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With COVID hospitalizations on the rise, masks may return to combat surge

Austin elected officials and public health leaders are concerned about a sharp uptick in new COVID cases and related hospitalizations amid confirmation of the highly contagious Delta variant in Travis County. (Tom Wolf/CC)

Here we go again.

Local elected officials and public health leaders are concerned about a spike in new COVID cases and related hospitalizations as four cases of the more contagious Delta variant were confirmed in Travis County on Wednesday and amid continued vaccine hesitancy.

"I hate that we are here together again at a press conference talking about the virus," Austin Mayor Steve Alder said Thursday. "I had thought and hoped that we would not be in front of you again talking about a rise in COVID cases."

With rising new COVID cases and related hospitalizations, Austin-Travis County Interim Health Authority Dr. Desmar Walkes announced a return to Stage 3, according to Austin Public Health's risk-based guidelines.

At Stage 3, APH recommends high-risk unvaccinated individuals wear masks and take other precautions to mitigate risk. "This is due in part to the confirmed presence of the Delta variant in our community and the associated dramatic increase in new cases and hospitalizations that we've seen in the last few days," Walkes said.

The seven-day moving average for new COVID-related hospital admissions in the five-county Austin metro was 20 as of Wednesday, after 29 people were admitted, according to Austin Public Health data. The average has jumped from 14 a week ago.

Almost everyone hospitalized with COVID is unvaccinated, officials said, although they declined to provide more specific numbers. Walkes told KXAN last week that more than 90% of hospitalized patients were unvaccinated.

Of the 107 people hospitalized overall on Wednesday, 41 patients were in the ICU, where capacity is currently strained, Walkes said at the same press conference.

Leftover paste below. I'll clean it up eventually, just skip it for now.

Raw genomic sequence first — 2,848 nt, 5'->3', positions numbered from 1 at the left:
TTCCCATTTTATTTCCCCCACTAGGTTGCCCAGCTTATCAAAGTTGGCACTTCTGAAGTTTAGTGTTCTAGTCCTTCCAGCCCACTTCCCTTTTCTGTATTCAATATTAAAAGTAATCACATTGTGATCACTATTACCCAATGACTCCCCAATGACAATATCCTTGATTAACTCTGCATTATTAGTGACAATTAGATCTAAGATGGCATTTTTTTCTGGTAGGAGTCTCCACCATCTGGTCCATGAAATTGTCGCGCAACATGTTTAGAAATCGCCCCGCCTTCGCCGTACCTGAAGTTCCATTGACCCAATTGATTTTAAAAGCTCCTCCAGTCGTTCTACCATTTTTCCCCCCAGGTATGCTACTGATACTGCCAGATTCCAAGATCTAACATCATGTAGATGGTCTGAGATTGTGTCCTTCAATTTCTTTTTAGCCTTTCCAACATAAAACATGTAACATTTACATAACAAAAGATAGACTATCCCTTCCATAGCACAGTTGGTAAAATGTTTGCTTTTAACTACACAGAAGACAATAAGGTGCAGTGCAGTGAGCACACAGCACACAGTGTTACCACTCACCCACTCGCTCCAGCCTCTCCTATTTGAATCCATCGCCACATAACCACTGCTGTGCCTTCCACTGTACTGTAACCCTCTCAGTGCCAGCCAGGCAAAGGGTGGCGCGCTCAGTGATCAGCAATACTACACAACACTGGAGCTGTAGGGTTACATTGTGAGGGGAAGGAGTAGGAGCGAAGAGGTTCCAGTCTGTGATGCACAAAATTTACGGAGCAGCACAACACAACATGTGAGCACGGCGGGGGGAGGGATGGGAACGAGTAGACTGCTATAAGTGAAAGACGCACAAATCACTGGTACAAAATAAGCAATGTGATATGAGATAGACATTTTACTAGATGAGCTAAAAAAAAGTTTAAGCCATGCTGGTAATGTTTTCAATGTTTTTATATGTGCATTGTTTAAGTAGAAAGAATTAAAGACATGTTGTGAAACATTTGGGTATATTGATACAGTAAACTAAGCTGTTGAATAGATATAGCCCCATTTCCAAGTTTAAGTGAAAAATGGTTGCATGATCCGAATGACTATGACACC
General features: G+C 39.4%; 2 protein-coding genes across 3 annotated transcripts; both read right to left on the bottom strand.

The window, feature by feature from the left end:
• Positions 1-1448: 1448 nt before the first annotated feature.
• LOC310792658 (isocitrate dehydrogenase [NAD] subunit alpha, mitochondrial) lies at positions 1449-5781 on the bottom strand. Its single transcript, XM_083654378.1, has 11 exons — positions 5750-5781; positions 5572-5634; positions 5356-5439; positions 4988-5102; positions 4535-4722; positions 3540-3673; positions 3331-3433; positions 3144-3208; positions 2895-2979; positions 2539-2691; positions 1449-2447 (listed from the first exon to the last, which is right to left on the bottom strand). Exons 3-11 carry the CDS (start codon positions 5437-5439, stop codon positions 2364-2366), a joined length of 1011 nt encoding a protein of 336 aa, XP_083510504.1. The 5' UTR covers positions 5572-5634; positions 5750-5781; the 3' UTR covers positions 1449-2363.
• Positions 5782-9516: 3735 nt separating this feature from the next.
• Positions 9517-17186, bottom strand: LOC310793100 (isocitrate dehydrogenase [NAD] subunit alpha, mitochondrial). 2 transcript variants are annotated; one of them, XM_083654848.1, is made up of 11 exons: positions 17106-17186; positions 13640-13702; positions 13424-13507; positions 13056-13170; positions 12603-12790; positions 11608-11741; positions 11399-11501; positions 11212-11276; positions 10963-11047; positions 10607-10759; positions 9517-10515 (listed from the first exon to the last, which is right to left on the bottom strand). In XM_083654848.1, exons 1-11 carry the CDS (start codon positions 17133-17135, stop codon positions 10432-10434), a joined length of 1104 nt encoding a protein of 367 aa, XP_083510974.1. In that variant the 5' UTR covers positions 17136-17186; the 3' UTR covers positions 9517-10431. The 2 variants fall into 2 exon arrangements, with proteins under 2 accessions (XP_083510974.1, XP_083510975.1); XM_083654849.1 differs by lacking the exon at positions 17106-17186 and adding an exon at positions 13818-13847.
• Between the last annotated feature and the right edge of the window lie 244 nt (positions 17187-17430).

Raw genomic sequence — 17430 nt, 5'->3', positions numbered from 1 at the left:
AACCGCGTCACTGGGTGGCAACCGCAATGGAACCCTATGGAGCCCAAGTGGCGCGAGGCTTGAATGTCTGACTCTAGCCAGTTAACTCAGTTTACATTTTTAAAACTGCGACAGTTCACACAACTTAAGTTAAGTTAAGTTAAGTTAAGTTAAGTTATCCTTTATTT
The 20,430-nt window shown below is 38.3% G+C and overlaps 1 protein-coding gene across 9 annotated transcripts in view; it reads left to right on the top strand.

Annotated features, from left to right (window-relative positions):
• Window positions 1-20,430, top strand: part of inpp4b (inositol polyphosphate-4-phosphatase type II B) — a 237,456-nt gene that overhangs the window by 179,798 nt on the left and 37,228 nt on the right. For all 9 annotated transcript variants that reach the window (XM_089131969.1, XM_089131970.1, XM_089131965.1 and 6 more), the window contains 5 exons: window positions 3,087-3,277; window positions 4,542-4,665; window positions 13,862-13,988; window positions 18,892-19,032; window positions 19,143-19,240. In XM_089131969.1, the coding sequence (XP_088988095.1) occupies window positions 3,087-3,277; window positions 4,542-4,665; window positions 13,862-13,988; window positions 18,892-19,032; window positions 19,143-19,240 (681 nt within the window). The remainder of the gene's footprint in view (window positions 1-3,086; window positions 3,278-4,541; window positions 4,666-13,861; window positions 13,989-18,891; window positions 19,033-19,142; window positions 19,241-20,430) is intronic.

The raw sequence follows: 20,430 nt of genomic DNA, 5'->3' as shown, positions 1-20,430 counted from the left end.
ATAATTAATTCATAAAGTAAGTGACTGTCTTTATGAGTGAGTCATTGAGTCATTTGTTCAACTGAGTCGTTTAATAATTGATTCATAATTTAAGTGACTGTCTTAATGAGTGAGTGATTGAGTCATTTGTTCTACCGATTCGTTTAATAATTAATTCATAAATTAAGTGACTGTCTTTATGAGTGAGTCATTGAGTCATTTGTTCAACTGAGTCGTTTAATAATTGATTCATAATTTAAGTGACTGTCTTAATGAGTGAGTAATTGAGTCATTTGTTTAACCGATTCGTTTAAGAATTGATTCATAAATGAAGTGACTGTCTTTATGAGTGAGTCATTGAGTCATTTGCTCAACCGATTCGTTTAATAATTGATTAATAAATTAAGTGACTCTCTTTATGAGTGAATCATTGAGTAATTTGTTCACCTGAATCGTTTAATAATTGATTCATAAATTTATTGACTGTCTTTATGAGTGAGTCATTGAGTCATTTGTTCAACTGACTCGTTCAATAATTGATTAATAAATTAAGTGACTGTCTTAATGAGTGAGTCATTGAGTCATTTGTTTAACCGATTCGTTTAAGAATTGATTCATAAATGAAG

In addition to increased demand as Austinites shed their masks in favor of summer social outings and travel, there are also staffing shortages at area hospitals. "It's been a hard year," Adler said, adding that it's harder to hire nurses and other healthcare professionals at this stage of the pandemic.

Even before the four Delta variant cases were confirmed on Wednesday, public health leaders said it was very likely it was spreading through the community given confirmed cases in surrounding counties. Testing limitations—with the sequencing required to detect the variant only be used in limited cases—means that detection is also limited.

To reverse these trends, officials implored residents to get vaccinated, if they aren't already, and encourage others to do the same. "This has to stop, and we know how to make that happen," Walkes said, adding that all three vaccines—Pfizer, Moderna and Johnson & Johnson—are effective at protecting recipients from severe COVID disease and death.

As of Wednesday, around 70% of Travis County residents 12 and older have received one dose of the COVID vaccine and 62% are fully vaccinated. Although the county is approaching the threshold for herd immunity, which experts estimate is around 70%, the uptake rate varies across communities and ZIP codes.

Although demand for vaccine appointments has dropped off in recent months, there are still 14 providers in Travis County offering shots. Austin Public Health has also partnered with community organizations and will arrange for in-home appointments or to visit businesses. "Whatever you need to make this choice, we are prepared," Interim APH Director Adrienne Sturrup said.

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